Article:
By Michael Goldstein
By Dennis Romero
By Sarah Fenske
By Matthew Mullins
By Patrick Range McDonald
By LA Weekly
By Dennis Romero
By Simone Wilson
IN MOST ALL OF THE POST-DEBATE coverage of Tuesday night's televised Ohio cage match between Hillary Clinton and Barack Obama, so much focused on the candidates' nitpicking over NAFTA, trade and health care that the larger point was overlooked: that this could have been, in fact will most likely be, the last time we will ever see Clinton in a presidential debate (at least this cycle). And, frankly, it doesn't come soon enough for me. What we were watching for those last 90 minutes was, if things hold, the curtain closing on the entire Clinton Era.
With her national support now officially sagging to second place in the polls, with her firewalls crumbling in the must-win states of Texas and Ohio, and with those obscure but jittery superdelegates now slowly but surely jumping her sinking ship, Hillary's resignation from the race after next Tuesday's primaries now looms as a real possibility.
So you'd think that on the night that could, in fact, be her swan song, we might have seen something graceful, or dare we say even grand, from someone who, after all, was first lady for eight years and then became America's first viable female candidate for president in history. Yes, she thought her nomination inevitable, and now stands precariously perched on the brink of dismal defeat, but is unremitting bitterness really the best public posture? Can't she leave us with some sort of inspiring vision, something — excuse the cliché — bigger than herself to hang on to? But all those vaunted 35 years of public service that Clinton loves to boast about have not instilled her with any sense of nobility, but have rather, apparently, only shriveled her soul.
Even at the level of immediate political expediency, it seemed abundantly clear that the lagging Clinton's only real hope Tuesday night was to rise above the fray, enlarge herself, and take a final stab at convincing Democrats that all her experience and toughness and steely-eyed hardheadedness are really worth considering in a president.
Instead, the debate ran like an endless-loop 90-minute infomercial on why Clinton is losing. And why she will be remembered, precisely, as a loser. Instead of a more appropriate grander gesture, we were treated to a nonstop display of pugnacious hectoring, a torrent of peevish, picayune and intellectually dishonest bickering and parsing.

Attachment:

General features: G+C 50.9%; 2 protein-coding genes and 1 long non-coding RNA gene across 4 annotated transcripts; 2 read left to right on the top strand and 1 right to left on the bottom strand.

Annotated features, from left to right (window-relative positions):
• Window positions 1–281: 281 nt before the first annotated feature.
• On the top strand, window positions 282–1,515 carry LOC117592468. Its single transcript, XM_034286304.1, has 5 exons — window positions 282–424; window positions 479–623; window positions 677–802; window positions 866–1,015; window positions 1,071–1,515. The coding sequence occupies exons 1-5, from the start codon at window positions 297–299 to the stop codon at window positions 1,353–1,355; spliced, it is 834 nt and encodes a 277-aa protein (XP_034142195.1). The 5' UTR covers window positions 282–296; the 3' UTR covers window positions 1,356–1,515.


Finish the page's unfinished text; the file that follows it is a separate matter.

It's one heckuva way to possibly exit the national stage. It's as if someone like Gore Vidal chose the latest Penthouse Forum for his last public reading.
It's taken me a decade, and I'm still stumped trying to figure out what the meaning of is might really be. And yet Hillary tossed us the latest Clintonesque head-scratcher during the debate when she asked me — and the millions watching — to ponder the "difference between denouncing and rejecting."
I'm not sure which one of these acts of contrition her rival Barack Obama engaged in when asked by the moderators his view on the Reverend Louis Farrakhan — one of those by-the-book media ploys to hang a racialized albatross around a minority candidate's neck. (Why aren't pro-Israeli politicians, for example, ever asked to denounce, or reject, the excesses of Jewish fundamentalist groups that engage in violence in the occupied territories?) Anyway, Obama repeated for the cameras a rituallike denunciation of Farrakhan as an anti-Semite. But that wasn't enough for Senator Clinton, who demanded he also reject the loony Reverend.
Did someone recently say this is the "silly season"? The flurry of political absurdities broke out early in the match, when universal health care was the opening topic. Though Obama has adamantly campaigned on that promise from his first day on the stump, he is actually opposed to universal health care. At least, according to Clinton, who belabored the point for the first, torturous 16 minutes of the debate.
After repeatedly ignoring pleas from moderator Brian Williams to curtail her health-care harangue, after extending and re-extending her remarks, after interrupting once and again Williams and co-moderator Tim Russert so that she could pontificate on and mercilessly spin every nuance of the issue, Clinton then portrayed herself as a hapless victim of media bias by comparing Williams' questioning to a satirical sketch based on her that aired over the weekend. "Well, could I just point out that in the last several debates, I seem to get the first question all the time? And I don't mind," she said with a grimace. "You know, I'll be happy to field them, but I do find it curious. And if anybody saw Saturday Night Live, maybe we should ask Barack if he's comfortable and needs another pillow."
And so it went on for the rest of the evening. A garish display of the void in our political life, a startling demonstration of how empty even our most "experienced," most veteran, best-financed political figures are at the core. Strip away the understandable veneer of rhetoric and situational tactics, and underneath you find only more situational tactics.
After an hour and a half, nothing had happened to really change things. Obama's rising tide was hardly stemmed by a few smart-aleck potshots. The debate ended and the stage went dark. It was over. Really over.
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